Dying Light's final update gives everyone a free Enhanced Edition upgrade

Dying Light has had a hell of a run. It was released in early 2015 to respectable reviews, but it was Techland's ongoing support of the game, with a steady stream of updates, new content, and even a full-on fantasy spinoff, that really made it stand out. But all good things come to an end, as the saying goes, and Dying Light is no exception: The final update is now live on Steam.

The update focuses largely on the dark fantasy DLC Hellraid, including gameplay and economy tweaks, adjustments to difficulty, new tutorial screens, and a handful of bug fixes. More generally, there's also a new chainsaw weapon type, new weapon meshes and sound effects, and a bit of map and quest tuning.

Speaking of chainsaws, there's also a new Dying Light content pack out today called the Dieselpunk Bundle, which includes the new Gut Render chainsaw and the Flesh Ripper saw blade. (Techland said Flesh Ripper is for players who'd "rather tune it down a little" but let's be honest, none of this stuff is subtle.) Also in the bundle are the Greaser SMG, Punk'd Beret outfit, and Rugged Roadmaster buggy skin, which offers 50% reduced fuel usage. The Dieselpunk Bundle is $3/£2/€3 on Steam.

Finally, all owners of Dying Light are being automatically upgraded to the Enhanced Edition of the game, which includes The Following expansion, Bozak Horde, Cuisine and Cargo, the Ultimate Survivor Bundle, and the Crash Test Skin Bundle. That's not a bad send-off at all, especially for lapsed players looking for a reason to come back.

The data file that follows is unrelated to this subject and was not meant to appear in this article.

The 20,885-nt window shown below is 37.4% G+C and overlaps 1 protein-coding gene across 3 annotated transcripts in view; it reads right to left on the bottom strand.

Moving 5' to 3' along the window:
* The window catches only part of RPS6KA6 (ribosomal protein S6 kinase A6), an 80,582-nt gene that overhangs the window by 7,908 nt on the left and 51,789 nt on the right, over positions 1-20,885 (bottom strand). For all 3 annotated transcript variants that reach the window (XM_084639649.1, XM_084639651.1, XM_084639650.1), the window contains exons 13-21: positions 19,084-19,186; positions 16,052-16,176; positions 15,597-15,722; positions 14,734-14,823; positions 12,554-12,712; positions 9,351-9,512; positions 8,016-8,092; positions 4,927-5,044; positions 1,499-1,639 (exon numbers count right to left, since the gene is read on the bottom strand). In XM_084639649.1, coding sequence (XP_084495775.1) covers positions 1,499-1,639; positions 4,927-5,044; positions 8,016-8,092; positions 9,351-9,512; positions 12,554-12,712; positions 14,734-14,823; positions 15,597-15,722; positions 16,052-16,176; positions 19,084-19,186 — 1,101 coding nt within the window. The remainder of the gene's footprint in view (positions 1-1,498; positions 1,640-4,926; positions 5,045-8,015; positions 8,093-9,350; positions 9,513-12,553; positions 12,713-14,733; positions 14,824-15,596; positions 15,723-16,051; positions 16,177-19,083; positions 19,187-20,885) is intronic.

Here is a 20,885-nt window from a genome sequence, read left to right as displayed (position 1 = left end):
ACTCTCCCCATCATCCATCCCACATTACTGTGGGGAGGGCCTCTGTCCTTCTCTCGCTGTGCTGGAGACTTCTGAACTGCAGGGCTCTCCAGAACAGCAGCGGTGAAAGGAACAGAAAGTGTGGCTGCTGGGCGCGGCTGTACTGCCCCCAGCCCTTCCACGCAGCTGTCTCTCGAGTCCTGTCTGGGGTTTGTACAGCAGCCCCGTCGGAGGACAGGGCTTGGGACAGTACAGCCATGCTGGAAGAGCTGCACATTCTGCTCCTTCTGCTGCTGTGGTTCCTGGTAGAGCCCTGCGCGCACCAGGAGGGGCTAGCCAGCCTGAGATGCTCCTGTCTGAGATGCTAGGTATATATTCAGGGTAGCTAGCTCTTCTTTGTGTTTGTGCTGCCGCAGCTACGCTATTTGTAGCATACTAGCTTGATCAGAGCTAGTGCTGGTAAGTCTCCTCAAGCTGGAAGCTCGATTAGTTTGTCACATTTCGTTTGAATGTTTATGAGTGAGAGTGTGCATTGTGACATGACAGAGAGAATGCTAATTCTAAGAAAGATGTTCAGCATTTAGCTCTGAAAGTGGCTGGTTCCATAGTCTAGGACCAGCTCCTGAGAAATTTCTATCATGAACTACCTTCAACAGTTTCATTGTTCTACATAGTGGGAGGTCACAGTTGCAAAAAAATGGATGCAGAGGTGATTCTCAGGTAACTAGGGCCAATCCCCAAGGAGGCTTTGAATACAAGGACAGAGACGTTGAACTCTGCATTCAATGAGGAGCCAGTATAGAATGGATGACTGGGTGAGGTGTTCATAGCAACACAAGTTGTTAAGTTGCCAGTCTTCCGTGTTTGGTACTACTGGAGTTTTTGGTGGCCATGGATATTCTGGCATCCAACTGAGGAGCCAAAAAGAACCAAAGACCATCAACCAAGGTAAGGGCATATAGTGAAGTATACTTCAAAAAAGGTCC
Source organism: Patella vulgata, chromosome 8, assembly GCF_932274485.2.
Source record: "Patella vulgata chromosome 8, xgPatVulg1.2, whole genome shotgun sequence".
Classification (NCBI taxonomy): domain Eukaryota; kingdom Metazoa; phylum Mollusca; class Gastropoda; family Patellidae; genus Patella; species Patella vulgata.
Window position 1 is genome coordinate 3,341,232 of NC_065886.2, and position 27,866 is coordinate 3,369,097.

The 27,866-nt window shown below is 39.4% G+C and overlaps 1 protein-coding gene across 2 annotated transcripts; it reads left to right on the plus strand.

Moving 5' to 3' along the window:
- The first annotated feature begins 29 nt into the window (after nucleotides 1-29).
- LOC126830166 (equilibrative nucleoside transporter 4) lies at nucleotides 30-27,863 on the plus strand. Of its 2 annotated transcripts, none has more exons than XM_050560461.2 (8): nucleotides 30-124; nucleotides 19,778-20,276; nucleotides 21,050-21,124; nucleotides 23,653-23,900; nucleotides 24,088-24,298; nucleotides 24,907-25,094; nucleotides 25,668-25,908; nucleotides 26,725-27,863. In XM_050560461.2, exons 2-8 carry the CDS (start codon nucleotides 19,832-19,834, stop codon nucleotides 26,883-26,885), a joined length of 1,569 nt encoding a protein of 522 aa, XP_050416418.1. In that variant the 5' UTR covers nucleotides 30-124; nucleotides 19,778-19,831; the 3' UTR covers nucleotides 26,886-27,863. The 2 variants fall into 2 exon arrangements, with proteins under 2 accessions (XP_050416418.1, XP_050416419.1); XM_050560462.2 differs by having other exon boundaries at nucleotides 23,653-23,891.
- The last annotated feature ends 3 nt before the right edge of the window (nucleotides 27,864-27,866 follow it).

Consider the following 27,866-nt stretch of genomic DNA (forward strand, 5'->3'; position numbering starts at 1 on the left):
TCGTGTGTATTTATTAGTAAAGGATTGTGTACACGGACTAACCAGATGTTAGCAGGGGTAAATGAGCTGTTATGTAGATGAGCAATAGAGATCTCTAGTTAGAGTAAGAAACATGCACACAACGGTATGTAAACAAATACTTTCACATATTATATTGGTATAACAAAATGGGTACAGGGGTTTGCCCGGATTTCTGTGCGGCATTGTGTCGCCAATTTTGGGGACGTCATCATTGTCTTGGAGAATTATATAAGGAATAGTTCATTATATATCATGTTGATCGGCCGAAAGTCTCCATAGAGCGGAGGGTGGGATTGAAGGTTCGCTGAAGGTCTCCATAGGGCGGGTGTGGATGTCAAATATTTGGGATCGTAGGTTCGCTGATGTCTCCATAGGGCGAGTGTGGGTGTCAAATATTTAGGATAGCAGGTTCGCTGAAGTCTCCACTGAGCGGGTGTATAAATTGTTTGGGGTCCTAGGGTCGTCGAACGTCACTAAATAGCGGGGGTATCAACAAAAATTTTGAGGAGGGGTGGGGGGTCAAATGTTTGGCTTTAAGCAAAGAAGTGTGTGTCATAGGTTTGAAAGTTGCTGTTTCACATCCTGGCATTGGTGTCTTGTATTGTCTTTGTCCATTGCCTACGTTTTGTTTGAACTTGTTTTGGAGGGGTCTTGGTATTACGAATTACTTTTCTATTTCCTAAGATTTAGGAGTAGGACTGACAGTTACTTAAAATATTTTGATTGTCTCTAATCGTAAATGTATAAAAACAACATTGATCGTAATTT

(Image credit: Techland)

Dying Light may finally be finished, but Dying Light 2, which we liked even more than the original, looks set to step into its place: Techland said in January that it has plans for at least five years of post-launch content and updates. A new game plus mode went live last week.

Andy Chalk

Andy has been gaming on PCs from the very beginning, starting as a youngster with text adventures and primitive action games on a cassette-based TRS80. From there he graduated to the glory days of Sierra Online adventures and Microprose sims, ran a local BBS, learned how to build PCs, and developed a longstanding love of RPGs, immersive sims, and shooters. He began writing videogame news in 2007 for The Escapist and somehow managed to avoid getting fired until 2014, when he joined the storied ranks of PC Gamer. He covers all aspects of the industry, from new game announcements and patch notes to legal disputes, Twitch beefs, esports, and Henry Cavill. Lots of Henry Cavill.